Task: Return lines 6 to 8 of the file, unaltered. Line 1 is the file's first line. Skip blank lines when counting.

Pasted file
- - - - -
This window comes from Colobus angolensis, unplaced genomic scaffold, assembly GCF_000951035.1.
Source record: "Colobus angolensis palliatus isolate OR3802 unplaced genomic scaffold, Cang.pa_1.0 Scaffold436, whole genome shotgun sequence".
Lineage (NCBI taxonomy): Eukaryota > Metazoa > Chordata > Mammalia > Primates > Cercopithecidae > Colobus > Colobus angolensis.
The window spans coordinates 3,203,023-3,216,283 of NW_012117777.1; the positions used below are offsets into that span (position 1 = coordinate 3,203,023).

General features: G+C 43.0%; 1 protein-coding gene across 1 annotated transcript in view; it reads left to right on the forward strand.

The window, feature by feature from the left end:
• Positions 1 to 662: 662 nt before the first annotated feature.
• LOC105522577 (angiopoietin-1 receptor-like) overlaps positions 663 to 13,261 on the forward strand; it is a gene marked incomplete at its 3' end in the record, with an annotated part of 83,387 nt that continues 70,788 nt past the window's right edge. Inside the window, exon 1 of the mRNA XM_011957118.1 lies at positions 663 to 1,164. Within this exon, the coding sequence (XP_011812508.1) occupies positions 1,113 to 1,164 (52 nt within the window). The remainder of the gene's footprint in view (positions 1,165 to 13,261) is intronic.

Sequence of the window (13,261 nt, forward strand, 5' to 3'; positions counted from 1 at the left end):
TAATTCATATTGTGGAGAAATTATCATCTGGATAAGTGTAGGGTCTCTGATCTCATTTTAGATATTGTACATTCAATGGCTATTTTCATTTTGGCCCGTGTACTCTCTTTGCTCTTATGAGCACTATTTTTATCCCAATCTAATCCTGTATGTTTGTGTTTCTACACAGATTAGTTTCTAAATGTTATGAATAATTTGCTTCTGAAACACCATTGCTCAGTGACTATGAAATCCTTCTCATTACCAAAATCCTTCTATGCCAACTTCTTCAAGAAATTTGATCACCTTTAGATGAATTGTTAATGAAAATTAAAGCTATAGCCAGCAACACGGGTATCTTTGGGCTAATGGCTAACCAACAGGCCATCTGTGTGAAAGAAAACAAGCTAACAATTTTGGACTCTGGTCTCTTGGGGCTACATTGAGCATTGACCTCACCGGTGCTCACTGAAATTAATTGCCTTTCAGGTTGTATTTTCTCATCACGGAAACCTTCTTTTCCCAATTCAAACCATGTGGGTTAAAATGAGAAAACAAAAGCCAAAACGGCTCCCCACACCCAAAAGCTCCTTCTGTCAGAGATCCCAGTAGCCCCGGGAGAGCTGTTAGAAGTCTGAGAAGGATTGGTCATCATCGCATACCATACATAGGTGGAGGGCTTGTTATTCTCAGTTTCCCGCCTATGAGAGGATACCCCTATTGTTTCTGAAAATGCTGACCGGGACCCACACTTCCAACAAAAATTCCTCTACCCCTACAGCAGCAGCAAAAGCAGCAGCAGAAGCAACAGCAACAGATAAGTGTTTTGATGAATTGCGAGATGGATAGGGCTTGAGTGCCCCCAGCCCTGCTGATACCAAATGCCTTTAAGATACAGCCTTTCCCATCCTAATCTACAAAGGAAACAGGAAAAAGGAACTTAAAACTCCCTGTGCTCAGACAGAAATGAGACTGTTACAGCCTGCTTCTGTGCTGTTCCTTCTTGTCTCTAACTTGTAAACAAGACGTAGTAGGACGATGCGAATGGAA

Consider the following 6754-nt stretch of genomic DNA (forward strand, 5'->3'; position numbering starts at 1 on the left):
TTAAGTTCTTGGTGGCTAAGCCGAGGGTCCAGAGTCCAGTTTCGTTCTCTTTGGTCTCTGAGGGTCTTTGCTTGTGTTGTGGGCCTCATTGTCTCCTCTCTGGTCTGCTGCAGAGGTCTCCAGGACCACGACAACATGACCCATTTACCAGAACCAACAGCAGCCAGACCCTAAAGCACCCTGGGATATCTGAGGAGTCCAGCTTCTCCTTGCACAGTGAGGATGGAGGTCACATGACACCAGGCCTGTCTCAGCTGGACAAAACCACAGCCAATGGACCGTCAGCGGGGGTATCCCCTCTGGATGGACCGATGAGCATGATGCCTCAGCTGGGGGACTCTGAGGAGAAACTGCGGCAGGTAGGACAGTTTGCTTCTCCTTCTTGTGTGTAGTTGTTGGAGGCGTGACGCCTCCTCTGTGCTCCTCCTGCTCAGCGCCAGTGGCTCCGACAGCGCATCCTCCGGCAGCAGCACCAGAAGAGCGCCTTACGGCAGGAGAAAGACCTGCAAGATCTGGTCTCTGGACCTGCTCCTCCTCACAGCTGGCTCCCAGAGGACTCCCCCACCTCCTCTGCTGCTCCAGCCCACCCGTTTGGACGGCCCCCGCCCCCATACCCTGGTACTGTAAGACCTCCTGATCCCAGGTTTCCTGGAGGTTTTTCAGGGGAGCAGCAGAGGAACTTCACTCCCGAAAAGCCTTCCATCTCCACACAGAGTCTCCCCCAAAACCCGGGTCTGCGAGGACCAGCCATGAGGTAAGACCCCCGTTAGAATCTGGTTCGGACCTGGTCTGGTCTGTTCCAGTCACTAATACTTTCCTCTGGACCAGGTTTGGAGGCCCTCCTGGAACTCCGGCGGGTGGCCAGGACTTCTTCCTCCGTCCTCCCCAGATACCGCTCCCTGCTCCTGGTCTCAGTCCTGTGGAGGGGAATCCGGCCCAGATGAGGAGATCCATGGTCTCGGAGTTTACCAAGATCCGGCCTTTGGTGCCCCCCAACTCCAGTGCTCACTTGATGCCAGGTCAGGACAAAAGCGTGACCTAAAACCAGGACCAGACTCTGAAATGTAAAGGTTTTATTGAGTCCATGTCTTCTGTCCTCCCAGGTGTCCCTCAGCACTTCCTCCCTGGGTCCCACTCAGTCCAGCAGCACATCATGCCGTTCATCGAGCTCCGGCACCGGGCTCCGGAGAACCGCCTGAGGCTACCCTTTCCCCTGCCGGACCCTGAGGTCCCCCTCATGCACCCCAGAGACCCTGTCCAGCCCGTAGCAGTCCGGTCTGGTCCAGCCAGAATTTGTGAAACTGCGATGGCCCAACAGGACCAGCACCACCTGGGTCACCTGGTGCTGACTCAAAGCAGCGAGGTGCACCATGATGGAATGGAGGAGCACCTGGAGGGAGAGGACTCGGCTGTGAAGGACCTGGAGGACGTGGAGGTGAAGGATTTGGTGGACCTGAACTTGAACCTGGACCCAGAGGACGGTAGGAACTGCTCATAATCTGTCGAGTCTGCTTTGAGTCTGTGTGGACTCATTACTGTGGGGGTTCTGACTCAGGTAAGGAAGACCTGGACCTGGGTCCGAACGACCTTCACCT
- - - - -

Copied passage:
The window, feature by feature from the left end:
• Positions 1 to 662: 662 nt before the first annotated feature.
• LOC105522577 (angiopoietin-1 receptor-like) overlaps positions 663 to 13,261 on the forward strand; it is a gene marked incomplete at its 3' end in the record, with an annotated part of 83,387 nt that continues 70,788 nt past the window's right edge. Inside the window, exon 1 of the mRNA XM_011957118.1 lies at positions 663 to 1,164. Within this exon, the coding sequence (XP_011812508.1) occupies positions 1,113 to 1,164 (52 nt within the window). The remainder of the gene's footprint in view (positions 1,165 to 13,261) is intronic.